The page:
The Latest Interior Design Trends Are Inspired By The 1970s

Poppy Slater

Don’t take their word for it? Here are some statistics for you. In a 2022 survey of 600 decorators by 1stDibs, 26 percent of respondents said they’ve witnessed a resurgence of the distinctive decade’s decor hallmarks. The luxury antique site has also seen a massive spike in sales of iconic designs from the period, including Mario Bellini’s “Camaleonda” sofa from 1970 (yes, that bulbous couch you’ve seen all over Instagram), Michel Ducaroy’s “Togo” and Vico Magistretti’s “Maralunga” sofa from 1973, and Tobia & Afra Scarpa’s “Artona” dining series. Meanwhile, demand for pieces by Giancarlo Piretti are up 125 percent. And here’s the smoking gun: On the cover of his new album, Harry Styles – an aesthetic arbiter if there ever was one – stands in a very ’70s room with a low-slung lounge chair that resembles the work of Italian maker Giandomenico Belott.

At first, it may seem like an unwelcome blast from the past. The 1970s have long been lampooned for their more questionable choices, like plastic-covered furniture, traffic-cone orange palettes, and musty-dusty shag carpets. But the 2020s take is more restrained, more curated, cherry-picking ’70s-inspired highlights while ditching the dated aspects. 

Mischa Corvette, lead designer at Hollis and Morris, assures us that “the orange hue as well as the overuse of plastic decor” are staying in the past, while Daniel Rauchwerger, of BoND, argues that the decade, design-wise at least, is often misunderstood in the first place. “I think that today, we easily confuse 1970s design with general nostalgia,” he says. “The ’70s were, in a way, quite restrained in palette and material usage, in comparison with the decades before and after them. Lots of browns and warm tones, natural and raw materials like wood and exposed concrete, paired with bold geometry and patterns.” (Think less Austin Powers bachelor pad, and more Yves Saint Laurent’s Paris library, Calvin Klein’s Fire Island Pines home, or any room by famed interior designer David Hicks or Tony Duquette.)  Clive Lonstein is also a champion of the period: “There is a stripped-back, brutalist sense about it presented through the simplicity of materials and more geometric shapes,” he explains. “Texture is prioritised over form, so we see a lot of simpler shapes covered in softer, coloured materials.”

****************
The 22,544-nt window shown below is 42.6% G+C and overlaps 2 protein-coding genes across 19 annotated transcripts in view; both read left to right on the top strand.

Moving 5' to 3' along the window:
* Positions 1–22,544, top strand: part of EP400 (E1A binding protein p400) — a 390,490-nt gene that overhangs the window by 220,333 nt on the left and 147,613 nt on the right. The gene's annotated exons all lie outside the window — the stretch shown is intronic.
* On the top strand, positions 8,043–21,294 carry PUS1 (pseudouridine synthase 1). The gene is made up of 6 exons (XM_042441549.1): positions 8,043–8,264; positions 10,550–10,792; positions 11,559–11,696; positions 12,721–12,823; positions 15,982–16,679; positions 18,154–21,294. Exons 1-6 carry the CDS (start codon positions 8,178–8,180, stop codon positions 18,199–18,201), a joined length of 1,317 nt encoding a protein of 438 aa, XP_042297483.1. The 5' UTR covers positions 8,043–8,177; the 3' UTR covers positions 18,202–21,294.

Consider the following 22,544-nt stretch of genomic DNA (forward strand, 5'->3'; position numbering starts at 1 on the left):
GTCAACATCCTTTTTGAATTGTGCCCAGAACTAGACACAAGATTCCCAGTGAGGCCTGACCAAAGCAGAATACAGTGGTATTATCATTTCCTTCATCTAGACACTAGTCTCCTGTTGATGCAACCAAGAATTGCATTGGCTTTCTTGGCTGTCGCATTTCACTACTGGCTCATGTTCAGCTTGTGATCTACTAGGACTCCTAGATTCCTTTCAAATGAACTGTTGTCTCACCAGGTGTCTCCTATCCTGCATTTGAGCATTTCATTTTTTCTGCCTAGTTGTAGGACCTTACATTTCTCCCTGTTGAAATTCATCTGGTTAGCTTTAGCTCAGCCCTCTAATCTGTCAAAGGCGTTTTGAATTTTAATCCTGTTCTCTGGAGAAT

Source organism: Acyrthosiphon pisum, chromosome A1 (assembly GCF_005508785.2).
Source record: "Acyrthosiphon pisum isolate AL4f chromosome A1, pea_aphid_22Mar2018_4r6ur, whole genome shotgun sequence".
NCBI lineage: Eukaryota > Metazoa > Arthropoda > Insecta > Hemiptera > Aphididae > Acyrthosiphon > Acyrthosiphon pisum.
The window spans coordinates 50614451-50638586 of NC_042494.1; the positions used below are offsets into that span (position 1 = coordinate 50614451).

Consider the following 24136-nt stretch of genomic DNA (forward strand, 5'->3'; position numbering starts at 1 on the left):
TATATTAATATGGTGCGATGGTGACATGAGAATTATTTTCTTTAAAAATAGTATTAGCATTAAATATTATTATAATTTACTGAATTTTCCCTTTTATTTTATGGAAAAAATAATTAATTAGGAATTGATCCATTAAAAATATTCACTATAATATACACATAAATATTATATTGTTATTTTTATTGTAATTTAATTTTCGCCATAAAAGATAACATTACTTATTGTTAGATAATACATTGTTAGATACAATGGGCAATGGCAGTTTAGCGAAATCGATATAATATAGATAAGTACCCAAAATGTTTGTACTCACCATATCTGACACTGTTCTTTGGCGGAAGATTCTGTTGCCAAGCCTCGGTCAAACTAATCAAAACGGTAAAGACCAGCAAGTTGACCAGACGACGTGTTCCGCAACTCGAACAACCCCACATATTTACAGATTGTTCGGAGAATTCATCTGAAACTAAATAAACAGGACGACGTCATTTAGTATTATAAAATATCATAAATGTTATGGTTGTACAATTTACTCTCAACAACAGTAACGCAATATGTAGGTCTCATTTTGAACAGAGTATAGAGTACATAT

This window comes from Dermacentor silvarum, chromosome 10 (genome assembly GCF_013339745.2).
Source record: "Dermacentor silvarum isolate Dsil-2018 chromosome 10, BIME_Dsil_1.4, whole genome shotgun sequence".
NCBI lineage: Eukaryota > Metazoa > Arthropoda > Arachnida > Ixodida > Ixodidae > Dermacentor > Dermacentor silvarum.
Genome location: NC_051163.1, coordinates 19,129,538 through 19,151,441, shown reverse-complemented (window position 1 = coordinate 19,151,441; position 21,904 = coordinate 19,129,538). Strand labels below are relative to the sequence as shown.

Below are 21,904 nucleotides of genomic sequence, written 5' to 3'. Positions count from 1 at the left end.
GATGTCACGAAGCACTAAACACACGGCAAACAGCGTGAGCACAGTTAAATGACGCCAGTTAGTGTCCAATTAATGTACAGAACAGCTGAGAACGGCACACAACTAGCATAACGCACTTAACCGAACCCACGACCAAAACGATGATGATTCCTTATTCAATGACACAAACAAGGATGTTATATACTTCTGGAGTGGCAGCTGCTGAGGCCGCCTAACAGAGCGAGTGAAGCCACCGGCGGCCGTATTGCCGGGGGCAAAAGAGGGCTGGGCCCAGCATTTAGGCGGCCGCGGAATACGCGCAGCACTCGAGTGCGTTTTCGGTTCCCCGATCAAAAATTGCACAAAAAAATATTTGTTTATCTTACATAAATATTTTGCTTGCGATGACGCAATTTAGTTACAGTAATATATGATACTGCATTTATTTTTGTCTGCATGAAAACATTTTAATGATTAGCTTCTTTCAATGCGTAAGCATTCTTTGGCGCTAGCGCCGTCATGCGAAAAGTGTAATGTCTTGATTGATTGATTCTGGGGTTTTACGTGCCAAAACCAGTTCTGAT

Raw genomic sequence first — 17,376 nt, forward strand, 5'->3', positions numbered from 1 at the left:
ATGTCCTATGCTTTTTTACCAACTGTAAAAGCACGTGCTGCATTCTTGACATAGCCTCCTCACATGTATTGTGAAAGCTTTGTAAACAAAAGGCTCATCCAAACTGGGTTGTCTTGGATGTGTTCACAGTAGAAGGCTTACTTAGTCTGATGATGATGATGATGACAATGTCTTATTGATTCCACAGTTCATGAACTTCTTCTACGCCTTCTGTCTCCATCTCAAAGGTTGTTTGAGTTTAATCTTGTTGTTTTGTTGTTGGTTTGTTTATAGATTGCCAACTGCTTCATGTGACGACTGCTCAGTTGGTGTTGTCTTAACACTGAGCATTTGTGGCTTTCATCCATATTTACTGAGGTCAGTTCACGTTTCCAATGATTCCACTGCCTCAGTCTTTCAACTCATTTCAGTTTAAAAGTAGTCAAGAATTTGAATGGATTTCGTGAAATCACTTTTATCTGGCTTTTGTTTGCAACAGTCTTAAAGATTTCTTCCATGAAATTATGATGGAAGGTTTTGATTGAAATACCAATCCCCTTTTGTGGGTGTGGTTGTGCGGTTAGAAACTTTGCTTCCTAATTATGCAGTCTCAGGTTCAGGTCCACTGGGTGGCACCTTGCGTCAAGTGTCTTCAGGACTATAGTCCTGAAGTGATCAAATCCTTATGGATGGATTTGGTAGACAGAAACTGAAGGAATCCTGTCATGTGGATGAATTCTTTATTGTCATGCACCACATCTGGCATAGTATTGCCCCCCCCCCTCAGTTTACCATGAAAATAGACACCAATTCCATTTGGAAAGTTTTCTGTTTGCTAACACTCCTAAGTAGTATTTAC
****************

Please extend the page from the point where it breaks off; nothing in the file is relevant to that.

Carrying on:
A bathing room designed by English decorator David Hicks in the 1970s with green backsplashes and plumbing features. To the right, more modern interpretations of the aesthetic. Photo by David Massey for Vogue’s January 1972 issue.
A bathroom by Robert McKinley of Studio Robert McKinley.Photo: By Read McKendree

A mudroom by BoND architecture.

Photo: By Chris Mottalini

The design elements and motifs that top interior designers today are borrowing from the ’70s tend to fall within a specific set of parameters. “We are seeing more textured fabrics, geometric shapes and patterns, and multi-use/free-flowing spaces like sunken living rooms, room dividers, and upholstered seating,” says Corvette. “Hallmarks of 1970s design include bringing nature indoors, materials like velvet and rattan, and patterned wallpaper. I’ve seen all of them make a comeback,” adds Enis Karavil of SANAYI313. (Fittingly, Danish furniture brand Gubi recently announced they were relaunching “Bohemian 72,” a rare rattan furniture collection by cult Milanese designer Gabriella Crespi originally produced in 1972.)

https://www.vogue.co.uk/arts-and-lifestyle/article/1970s-interior-design-trend

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